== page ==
Zero carbon in the foreseeable is as daft as it is dangerous.
Depending on the extent to which social media has infused your life, a meme is a non-hereditary behaviour passed from one person to another through imitation, or a short video clip of a farting cat. Under either characterisation we’re currently testing the meme-guided life to destruction.
Increasingly, we’re emotionally airlifted to a destination, then we labour to deploy our rational selves to justify where we have landed. The flight we are now boarding in biblical numbers is the one scheduled for zero carbon. And it is not going to touch down anywhere near its advertised destination. Meanwhile, meme power induces us to believe that we’re progressing towards zero carbon.
Progress is always collaborative. It is never one person or singular group’s killer idea. The digital economy enables collaboration at a scale and pace previously unimaginable. Novel- and- fast covid vaccines are a superb example of how fast and far we can move with our digital tailwind.
A darker aspect of the digital economy is its potential to globalise civil wars. Civil wars are the worst conflicts because, once escalated, they destroy our lived compromises and make enduring peace so hard without the subjugation or extermination of one of the participating tribes.
We had a powerful demonstration of how the information age can push civil conflicts across borders a decade ago with the Arab Spring. Persistent but varied instabilities and injustices across Arab societies suddenly coalesced in a shared meme-movement. The people knew they were unhappy and wanted better. Global digital platforms paved the way for instant cross-border revolution which metastasised into brutal inhumanity in some places.
We will see eco-terrorism and murder this decade.
A great example of meme-life is our current nascent civil wars – the culture, race and environment conflicts in Western societies. Like the Arab Spring, real concerns, instabilities and injustices underlie these causes which are strong and cross borders and continents. The vast majority of those who identify with them would not be able to begin to present solutions yet they vociferously proclaim that the “facts” unequivocally support their vibe.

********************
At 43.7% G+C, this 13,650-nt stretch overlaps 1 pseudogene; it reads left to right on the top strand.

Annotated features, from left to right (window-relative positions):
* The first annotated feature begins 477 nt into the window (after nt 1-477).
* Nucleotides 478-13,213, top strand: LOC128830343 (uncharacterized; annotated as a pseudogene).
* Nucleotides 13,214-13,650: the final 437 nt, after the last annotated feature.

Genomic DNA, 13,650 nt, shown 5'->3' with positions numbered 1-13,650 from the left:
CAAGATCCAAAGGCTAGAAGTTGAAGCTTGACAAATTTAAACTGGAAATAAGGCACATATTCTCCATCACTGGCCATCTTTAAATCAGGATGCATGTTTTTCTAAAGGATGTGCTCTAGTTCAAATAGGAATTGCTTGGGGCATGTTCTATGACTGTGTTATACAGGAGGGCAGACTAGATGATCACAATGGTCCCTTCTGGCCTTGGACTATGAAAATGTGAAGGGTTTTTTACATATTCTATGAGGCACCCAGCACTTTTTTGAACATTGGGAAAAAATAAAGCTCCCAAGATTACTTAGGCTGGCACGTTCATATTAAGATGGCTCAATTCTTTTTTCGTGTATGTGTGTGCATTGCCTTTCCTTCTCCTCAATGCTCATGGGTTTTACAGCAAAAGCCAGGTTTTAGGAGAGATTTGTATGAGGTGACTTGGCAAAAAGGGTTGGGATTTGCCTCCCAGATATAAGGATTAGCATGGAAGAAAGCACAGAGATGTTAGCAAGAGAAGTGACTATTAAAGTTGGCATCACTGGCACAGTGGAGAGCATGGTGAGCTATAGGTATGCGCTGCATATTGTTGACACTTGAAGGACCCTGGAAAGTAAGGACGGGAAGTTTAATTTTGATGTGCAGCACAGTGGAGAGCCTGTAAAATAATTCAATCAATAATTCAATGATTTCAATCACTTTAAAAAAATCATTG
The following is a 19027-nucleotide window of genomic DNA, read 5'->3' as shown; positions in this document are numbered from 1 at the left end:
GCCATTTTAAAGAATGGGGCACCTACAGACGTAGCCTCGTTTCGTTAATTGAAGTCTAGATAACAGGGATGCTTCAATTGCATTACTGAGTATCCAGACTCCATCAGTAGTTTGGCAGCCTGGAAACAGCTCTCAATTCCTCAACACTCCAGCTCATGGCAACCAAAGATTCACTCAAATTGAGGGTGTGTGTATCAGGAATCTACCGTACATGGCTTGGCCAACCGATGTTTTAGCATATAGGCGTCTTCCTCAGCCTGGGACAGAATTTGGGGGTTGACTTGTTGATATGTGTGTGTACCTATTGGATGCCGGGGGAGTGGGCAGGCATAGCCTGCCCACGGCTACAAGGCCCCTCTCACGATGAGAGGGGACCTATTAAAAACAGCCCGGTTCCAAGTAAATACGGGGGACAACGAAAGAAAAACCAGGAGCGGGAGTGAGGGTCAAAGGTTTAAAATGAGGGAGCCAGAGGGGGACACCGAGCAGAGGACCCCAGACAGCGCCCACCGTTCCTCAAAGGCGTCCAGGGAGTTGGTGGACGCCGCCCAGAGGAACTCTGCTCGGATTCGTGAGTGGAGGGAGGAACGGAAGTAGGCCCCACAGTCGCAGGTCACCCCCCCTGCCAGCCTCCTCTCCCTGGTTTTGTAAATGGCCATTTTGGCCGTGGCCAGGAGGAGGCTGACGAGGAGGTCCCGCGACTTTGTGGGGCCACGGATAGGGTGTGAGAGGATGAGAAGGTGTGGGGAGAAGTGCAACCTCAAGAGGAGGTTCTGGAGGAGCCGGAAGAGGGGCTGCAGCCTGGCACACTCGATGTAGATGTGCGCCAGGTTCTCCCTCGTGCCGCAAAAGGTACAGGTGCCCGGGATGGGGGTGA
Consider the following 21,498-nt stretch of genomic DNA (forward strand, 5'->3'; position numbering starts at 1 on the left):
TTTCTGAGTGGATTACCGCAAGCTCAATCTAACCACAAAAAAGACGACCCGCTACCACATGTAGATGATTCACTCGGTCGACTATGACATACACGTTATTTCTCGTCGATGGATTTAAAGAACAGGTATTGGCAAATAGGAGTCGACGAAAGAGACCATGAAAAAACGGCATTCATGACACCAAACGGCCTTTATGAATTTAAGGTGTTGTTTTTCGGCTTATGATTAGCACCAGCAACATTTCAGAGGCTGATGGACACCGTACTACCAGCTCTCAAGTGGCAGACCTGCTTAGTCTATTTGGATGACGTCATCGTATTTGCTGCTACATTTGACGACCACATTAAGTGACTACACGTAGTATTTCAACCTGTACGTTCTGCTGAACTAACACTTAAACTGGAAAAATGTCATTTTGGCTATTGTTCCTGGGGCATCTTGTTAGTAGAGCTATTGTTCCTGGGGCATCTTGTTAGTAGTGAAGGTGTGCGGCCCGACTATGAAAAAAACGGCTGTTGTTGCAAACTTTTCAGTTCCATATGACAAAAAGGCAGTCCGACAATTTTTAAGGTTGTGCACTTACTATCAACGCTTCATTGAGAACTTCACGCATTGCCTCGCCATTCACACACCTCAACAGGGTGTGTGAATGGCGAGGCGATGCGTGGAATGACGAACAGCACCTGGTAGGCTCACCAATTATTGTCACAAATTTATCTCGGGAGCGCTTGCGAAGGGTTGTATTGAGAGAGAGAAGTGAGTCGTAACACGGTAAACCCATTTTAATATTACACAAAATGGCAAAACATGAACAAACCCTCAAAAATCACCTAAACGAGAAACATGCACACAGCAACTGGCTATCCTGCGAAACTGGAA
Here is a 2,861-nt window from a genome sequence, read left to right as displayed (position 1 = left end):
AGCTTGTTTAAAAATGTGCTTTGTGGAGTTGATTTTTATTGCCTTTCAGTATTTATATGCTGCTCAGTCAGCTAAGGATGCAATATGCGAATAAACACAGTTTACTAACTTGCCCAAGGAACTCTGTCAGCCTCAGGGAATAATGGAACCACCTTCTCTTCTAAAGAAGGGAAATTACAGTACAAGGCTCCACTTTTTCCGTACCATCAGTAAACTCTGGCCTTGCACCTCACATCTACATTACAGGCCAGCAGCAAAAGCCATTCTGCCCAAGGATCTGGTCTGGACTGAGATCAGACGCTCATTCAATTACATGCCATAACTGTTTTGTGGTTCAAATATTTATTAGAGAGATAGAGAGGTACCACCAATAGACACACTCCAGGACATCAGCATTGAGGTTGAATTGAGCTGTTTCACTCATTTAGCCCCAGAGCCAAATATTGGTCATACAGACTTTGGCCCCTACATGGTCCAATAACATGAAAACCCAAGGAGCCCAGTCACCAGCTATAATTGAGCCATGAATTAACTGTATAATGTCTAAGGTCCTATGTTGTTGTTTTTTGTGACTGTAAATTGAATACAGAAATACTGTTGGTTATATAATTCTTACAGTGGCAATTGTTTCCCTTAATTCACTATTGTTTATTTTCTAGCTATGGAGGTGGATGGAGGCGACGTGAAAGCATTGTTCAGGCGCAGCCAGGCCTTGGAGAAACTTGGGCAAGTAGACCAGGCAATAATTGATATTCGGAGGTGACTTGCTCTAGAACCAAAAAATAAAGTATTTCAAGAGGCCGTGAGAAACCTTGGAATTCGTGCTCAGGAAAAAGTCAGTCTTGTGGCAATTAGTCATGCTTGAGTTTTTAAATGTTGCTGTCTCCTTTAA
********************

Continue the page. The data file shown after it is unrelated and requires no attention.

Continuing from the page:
Of these struggles the environmental conflict is the one that has the potential to be hypermedia-accelerated to a state whereby meme overwhelms our lived and accepted reality, driving fissures and failures that lead to outright conflicts.
There’s no question that pumping out carbon and other pollutants while exhausting and damaging our environment and biodiversity presents humanity with real catastrophe risk. How to quantify and manage that risk is unclear. The meme masters would have you believe it’s a simple choice. The question they pose is merely: do you have the morality to choose righteously?
The environmentalist meme of the moment is that the science on climate risk is settled and that we are living in a climate emergency. The imminence of catastrophe may prove true and an argument that it is already here can be made.
However, the scientific unequivocality of an immediate climate emergency is a dangerously explosive and emotive message with more downside than upside for today’s environmental activists. What if oil prices hit $200 next year, catalysing immediate global pressures and instabilities and the climate seems roughly similar as it did today? Or simply, ordinary people feel fatigued, complacent and increasingly disinterested in the boys and girls that cried wolf?